Addressing that tax deferral ability “has to be a priority for tax reformers in 2021,” Wyden said at an event Thursday hosted by the Center for American Progress (CAP) Action Fund. The Oregon Democrat would likely become chair of the Senate Finance Committee if Democrats regain control of the Senate after the 2020 elections.

Wyden’s plan had been eagerly awaited by many left-leaning tax experts, since the senator had announced in April that he planned to release a paper on taxing wealthy people’s investment gains annually.

Frank Clemente, executive director of Americans for Tax Fairness, said it’s “historic” that the top Democrat on the Finance Committee put out a proposal that is as progressive as Wyden’s and that tackles structural reforms with the tax system.

“It’s a game changer,” Clemente said. “This is the direction that progressive tax reform has to go in.”

Many of the Democratic presidential candidates across the ideological spectrum have called for capital gains and ordinary income to be taxed at the same rates, but experts said that making that change alone might not raise much revenue because investors have the ability to defer realizing and paying taxes on their capital gains.

“If one really wants to equalize the capital gains and ordinary rates, the best solution is to start looking at provisions that reduce or eliminate the tax benefits of deferral,” Lily Batchelder, a professor at New York University’s law school, said at the CAP Action Fund event. “And I think this is why Sen. Wyden is looking at this proposal and advancing it.”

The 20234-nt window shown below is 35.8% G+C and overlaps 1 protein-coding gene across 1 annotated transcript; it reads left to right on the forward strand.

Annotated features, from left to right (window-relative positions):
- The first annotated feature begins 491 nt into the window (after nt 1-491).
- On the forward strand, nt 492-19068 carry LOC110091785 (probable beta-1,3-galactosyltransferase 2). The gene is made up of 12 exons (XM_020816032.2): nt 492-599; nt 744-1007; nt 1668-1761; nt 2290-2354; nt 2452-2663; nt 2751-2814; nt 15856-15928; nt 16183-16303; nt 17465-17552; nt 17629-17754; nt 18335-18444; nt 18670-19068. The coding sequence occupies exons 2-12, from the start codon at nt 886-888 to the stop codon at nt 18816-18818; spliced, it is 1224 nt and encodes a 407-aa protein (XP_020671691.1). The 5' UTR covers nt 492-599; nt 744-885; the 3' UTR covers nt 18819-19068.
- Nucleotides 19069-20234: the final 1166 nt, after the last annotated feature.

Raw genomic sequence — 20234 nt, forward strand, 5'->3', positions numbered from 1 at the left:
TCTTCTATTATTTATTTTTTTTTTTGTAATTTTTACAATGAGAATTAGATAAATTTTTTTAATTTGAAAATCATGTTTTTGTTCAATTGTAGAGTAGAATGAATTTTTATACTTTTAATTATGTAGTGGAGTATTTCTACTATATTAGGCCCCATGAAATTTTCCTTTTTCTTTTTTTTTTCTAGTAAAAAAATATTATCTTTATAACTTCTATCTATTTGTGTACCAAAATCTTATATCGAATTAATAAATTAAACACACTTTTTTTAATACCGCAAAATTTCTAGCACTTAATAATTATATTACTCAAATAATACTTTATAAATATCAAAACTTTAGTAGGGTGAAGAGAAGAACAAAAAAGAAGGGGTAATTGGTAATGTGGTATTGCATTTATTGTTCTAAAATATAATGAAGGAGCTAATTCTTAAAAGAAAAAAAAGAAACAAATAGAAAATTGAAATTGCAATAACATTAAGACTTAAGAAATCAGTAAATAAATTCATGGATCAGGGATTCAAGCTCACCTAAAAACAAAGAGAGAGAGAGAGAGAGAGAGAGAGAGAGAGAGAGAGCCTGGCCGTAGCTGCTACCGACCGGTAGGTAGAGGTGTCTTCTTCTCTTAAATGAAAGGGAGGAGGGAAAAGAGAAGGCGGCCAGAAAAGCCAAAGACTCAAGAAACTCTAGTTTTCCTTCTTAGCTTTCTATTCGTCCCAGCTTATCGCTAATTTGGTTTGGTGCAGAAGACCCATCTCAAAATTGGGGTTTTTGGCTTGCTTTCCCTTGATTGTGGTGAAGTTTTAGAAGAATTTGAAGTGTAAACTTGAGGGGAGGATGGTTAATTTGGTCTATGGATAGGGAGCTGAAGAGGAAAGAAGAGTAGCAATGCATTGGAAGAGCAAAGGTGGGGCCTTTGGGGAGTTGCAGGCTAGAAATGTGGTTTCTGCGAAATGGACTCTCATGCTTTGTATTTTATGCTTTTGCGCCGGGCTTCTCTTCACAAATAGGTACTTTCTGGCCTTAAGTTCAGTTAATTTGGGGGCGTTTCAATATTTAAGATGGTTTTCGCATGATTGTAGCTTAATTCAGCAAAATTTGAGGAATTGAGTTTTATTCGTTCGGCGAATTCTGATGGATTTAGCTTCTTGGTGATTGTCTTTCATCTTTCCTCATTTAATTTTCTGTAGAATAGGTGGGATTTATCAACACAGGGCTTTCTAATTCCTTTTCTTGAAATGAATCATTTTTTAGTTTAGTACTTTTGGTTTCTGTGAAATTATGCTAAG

Progressives say it makes sense from both a policy and a political standpoint to propose using revenue from tax increases on the rich for Social Security. The reserves for the Social Security trust fund are projected to be depleted in 2035.

Nancy Altman, president of Social Security Works, said that it’s “completely justifiable” that Warren and Wyden would dedicate revenue from tax increases on the wealthy’s unearned income to Social Security because income and wealth inequality are among the reasons that the program is projected to have shortfalls.

Altman noted that Wyden and Warren aren’t the first lawmakers to propose using tax revenue from wealthy people’s nonwage income for Social Security. 

Sen. Chris Van Hollen (D-Md.) introduced legislation in June that would return the estate tax to its 2009 parameters and deposit the revenues raised from that change into the Social Security trust fund. 

And Sanders, the Democratic presidential candidate and Vermont senator, has legislation to expand and extend the solvency of the retirement program that would subject all income above $250,000 to the Social Security payroll tax. Sanders’s bill is co-sponsored in the Senate by two fellow presidential candidates, Sens. Kamala Harris (D-Calif.) and Cory Booker (D-N.J.), and a version of the bill in the House is co-sponsored by Rep. Tim Ryan (D-Ohio), who is also running for president.

Michael Linden, a fellow at the left-leaning Roosevelt Institute, said that proposals to tax the rich tend to garner public support, but linking them to Social Security could make them even more well-regarded.

“When taxes are tied to a specific thing they often can be more popular. And nothing’s more popular than Social Security,” he said. 

Trump’s reelection campaign criticized Democrats for proposing tax increases — particularly the repeal of Trump’s tax cuts, which could result in tax increases for the middle class.

“Make no mistake: the only thing Democrats know about taxes is that they’ll raise them,” Trump campaign spokesman Daniel Bucheli said in a statement.